Diamond mining companies are slowly raising their production levels even as many of the major mines continue to face operational challenges. Theoretically, the trend should ease cutters’ concerns about prevailing high rough prices and apparent supply shortages. But it’s not clear that it will.
It hasn’t been an easy year for diamond cutters. In fact, many sightholders have downplayed the value of their De Beers supply given the losses they incurred during 2012.
Their anxieties continued in the first quarter of 2013 as rough markets have been worryingly upbeat. Price increases have been driven by speculative trading on the secondary market.
As a result, diamond manufacturers have been caught between rough price hikes of about 7 percent in the first four months of the year, according to Rapaport estimates, and relatively stable polished prices. As of April 25, the RapNet Diamond Index (RAPI™) for 1-carat certified diamonds was up just 0.5 percent from the beginning of the year. Manufacturing levels reflect a similar cautious outlook for the polished market.
If rough and polished markets are out of sync, a prospective increase in rough production should offer some remedy to the market. Greater rough supply would ease the competition for goods as well as dealer expectation that prices will rise in the short term. It would also result in larger polished supply, alleviating the shortages in certain popular categories.
Meanwhile, sightholder applications for De Beers supply for the year ahead are about 20 percent below those made a year ago. Are they downplaying their expectations to avoid the supply shortfalls they experienced in the past year Given the recent market volatility, it is perhaps better to err on the side of caution in planning the year ahead.
In contrast, the recent first quarter production data published by the major mining companies suggest that supply should improve in the months ahead. Rapaport estimates that global diamond production by volume rose approximately 4 percent year on year in the first quarter of 2013.
De Beers output increased 3 percent year on year to 6.364 million carats during the quarter. Rio Tinto’s diamond production fell 4 percent to 3.2 million carats while the combination of Dominion Diamond Corp’s production and at the Ekati mine – which was owned by BHP Billiton during the period but has since been acquired by Dominion – rose 2 percent to 1.1 million carats. ALROSA has yet to publish its first quarter figures and were not available for comment at press time. One expects the Russian company’s output to be stable as it has been in the past few years.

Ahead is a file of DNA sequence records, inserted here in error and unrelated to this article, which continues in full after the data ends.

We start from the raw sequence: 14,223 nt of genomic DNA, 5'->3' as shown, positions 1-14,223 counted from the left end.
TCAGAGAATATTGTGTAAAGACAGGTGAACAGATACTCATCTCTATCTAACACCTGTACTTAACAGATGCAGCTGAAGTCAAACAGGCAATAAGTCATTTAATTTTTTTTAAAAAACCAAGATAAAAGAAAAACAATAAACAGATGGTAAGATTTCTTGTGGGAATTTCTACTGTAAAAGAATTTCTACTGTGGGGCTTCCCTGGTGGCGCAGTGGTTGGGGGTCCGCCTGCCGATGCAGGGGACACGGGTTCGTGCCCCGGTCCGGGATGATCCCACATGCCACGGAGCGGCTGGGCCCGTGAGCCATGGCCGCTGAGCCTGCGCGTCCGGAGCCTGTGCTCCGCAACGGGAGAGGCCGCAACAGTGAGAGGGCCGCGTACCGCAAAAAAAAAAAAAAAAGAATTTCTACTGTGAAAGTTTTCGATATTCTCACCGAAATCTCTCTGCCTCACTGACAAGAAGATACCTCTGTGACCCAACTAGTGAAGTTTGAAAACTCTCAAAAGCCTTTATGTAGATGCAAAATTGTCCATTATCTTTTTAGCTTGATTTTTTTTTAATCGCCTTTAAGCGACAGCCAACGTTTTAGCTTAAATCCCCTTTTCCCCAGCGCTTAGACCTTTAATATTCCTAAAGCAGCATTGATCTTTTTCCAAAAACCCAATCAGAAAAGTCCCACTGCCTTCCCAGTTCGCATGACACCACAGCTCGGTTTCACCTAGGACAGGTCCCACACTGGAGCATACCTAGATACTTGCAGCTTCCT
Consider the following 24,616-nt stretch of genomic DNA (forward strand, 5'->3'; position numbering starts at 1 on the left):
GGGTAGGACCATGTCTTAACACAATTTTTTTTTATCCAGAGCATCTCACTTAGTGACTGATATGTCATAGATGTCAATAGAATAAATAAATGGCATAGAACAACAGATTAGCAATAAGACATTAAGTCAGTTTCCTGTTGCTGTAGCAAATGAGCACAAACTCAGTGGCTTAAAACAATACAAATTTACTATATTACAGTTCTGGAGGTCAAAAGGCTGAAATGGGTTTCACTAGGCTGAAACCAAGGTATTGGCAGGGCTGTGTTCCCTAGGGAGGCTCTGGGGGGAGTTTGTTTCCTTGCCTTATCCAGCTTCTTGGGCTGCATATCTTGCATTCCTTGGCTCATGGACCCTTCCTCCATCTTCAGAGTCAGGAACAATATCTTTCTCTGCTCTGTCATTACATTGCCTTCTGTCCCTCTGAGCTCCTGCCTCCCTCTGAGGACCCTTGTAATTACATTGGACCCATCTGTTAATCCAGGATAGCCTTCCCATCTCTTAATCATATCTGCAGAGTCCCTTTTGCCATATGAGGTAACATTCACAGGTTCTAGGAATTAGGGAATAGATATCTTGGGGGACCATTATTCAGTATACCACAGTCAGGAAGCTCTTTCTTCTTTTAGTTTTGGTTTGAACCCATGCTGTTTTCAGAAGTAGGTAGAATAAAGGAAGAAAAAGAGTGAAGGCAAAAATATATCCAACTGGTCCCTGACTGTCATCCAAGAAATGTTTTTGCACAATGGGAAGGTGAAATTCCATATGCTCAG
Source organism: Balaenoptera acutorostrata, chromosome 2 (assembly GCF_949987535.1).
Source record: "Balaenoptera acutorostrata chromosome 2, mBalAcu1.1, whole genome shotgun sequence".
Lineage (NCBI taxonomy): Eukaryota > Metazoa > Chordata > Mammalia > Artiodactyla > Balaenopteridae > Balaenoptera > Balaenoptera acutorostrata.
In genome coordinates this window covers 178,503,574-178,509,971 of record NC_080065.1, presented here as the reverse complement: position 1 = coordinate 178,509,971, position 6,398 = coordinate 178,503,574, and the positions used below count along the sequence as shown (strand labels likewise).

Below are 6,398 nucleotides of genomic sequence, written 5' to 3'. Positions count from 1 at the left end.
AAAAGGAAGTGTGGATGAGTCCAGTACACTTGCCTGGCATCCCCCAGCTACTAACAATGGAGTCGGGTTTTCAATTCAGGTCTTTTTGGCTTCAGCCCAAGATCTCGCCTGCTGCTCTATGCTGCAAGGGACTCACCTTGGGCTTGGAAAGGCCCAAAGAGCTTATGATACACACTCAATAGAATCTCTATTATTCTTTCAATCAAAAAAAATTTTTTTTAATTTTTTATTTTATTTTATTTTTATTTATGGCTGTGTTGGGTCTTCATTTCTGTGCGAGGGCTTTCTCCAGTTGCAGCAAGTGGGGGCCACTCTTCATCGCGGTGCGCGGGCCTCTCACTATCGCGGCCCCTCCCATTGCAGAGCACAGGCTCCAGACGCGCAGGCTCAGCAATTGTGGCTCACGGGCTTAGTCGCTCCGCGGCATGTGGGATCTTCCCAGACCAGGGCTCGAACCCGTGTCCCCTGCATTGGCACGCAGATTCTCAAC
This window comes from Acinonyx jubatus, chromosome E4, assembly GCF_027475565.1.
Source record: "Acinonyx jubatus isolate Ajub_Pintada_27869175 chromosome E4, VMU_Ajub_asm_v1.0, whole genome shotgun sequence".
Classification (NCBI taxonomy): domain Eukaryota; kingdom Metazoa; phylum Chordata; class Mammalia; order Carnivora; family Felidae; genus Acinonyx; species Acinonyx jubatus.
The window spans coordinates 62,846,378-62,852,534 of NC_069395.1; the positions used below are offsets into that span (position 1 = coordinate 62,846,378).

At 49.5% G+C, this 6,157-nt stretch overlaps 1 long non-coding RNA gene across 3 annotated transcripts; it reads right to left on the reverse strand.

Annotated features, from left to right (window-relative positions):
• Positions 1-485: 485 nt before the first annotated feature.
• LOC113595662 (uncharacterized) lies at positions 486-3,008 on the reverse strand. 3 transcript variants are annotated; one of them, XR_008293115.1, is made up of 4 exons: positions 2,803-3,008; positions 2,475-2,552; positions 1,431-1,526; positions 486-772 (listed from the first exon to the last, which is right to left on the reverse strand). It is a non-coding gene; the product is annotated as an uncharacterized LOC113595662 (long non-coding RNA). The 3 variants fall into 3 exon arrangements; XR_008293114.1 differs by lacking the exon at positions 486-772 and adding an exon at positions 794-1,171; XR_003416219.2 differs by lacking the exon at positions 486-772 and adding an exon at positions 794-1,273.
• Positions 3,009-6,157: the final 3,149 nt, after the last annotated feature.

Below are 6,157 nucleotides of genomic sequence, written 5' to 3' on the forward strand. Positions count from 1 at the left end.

The production increases come despite operational challenges at a number of mines, including at De Beers three flagship operations. At Orapa in Botswana, lower production due to plant maintenance was offset by improved grades at the mine. Jwaneng continues to recover from the impact of a slope failure in June 2012 and excessive rainfall at the end of the year, while wet weather also disrupted production at the Venetia mine in South Africa. Production at Rio Tinto’s Argyle mine continues to vary as the project shifts to underground mining, with similar issues faced at its Diavik operation.
These issues should continue to stabilize through 2013, raising expectations for higher production.
However, the cutting sector should not get ahead of itself in expecting a sudden influx of rough supply. The mining companies have set a new normal level of global diamond mining since the 2008 downturn, one that is significantly lower than before the crisis.
The result is that annual global production fell from its peak of 168.2 million carats in 2007 to 122.4 million carats in 2011, according to the most up-to-date Kimberley Process (KP) data. Rapaport estimates that production fell 2 percent to about 120 million carats in 2012 and will stay at around that level in 2013.
Rather the increases will be gradual and one expects there to be a reasonable level of supply given the current state of the diamond market. In counting the carats being brought to market, if reported shortages prevail — and in fact are real — various factors could be at play. Either the mining companies are holding back goods or selling outside the market — as ALROSA sold to the Russian treasury (Gokhran) last year — or they are selling at unrealistic prices so that there is not enough supply being sold at the right price.
It is not clear whether either of these scenarios is currently prevailing in the market. Hopefully, any reports of rough supply shortages are a function of high prices. There is demand for every diamond at a price, and there may be rough prices that manufacturers are just not willing to pay.
As manufacturers maintain a cautious outlook for the polished market, there should be sufficient rough supply at current levels of production. While mining companies hint at a prospective increase in production for the rest of the year, there’s no real reason to suggest rough prices will go up further. If they do, it is up to manufacturers to reject supply and maintain equilibrium in the market. For the extra rough production means precious little if the goods are polished at a loss.